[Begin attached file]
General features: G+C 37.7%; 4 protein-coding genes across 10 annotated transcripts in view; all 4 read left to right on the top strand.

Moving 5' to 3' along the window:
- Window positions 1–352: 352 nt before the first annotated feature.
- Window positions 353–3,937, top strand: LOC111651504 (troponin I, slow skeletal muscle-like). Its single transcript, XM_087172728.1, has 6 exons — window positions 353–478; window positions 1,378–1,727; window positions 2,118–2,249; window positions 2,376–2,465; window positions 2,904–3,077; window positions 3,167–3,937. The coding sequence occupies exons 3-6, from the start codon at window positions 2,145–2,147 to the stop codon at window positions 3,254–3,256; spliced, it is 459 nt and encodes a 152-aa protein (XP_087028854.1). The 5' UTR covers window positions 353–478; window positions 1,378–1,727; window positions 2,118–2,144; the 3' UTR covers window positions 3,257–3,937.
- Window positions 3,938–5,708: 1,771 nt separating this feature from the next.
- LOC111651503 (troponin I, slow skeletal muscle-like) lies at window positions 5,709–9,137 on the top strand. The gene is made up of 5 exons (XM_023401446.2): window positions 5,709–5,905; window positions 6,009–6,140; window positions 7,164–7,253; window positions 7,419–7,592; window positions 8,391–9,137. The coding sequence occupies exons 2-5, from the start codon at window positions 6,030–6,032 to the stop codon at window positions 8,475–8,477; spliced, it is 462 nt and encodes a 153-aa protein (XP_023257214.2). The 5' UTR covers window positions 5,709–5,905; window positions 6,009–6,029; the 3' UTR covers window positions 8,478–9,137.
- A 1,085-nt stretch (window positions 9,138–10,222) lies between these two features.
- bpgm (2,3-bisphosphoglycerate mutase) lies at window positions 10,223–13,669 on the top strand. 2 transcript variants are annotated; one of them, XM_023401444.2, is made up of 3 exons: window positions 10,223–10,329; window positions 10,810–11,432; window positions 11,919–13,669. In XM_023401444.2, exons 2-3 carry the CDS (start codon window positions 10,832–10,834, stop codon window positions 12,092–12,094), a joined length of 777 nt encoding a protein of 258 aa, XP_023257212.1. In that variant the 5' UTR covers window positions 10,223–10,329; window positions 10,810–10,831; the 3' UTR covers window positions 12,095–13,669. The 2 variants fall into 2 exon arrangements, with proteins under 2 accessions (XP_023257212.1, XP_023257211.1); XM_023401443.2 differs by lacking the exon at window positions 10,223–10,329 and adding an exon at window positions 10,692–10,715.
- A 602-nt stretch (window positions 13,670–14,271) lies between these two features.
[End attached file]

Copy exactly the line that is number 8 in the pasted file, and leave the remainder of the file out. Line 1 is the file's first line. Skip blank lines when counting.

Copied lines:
- bpgm (2,3-bisphosphoglycerate mutase) lies at window positions 10,223–13,669 on the top strand. 2 transcript variants are annotated; one of them, XM_023401444.2, is made up of 3 exons: window positions 10,223–10,329; window positions 10,810–11,432; window positions 11,919–13,669. In XM_023401444.2, exons 2-3 carry the CDS (start codon window positions 10,832–10,834, stop codon window positions 12,092–12,094), a joined length of 777 nt encoding a protein of 258 aa, XP_023257212.1. In that variant the 5' UTR covers window positions 10,223–10,329; window positions 10,810–10,831; the 3' UTR covers window positions 12,095–13,669. The 2 variants fall into 2 exon arrangements, with proteins under 2 accessions (XP_023257212.1, XP_023257211.1); XM_023401443.2 differs by lacking the exon at window positions 10,223–10,329 and adding an exon at window positions 10,692–10,715.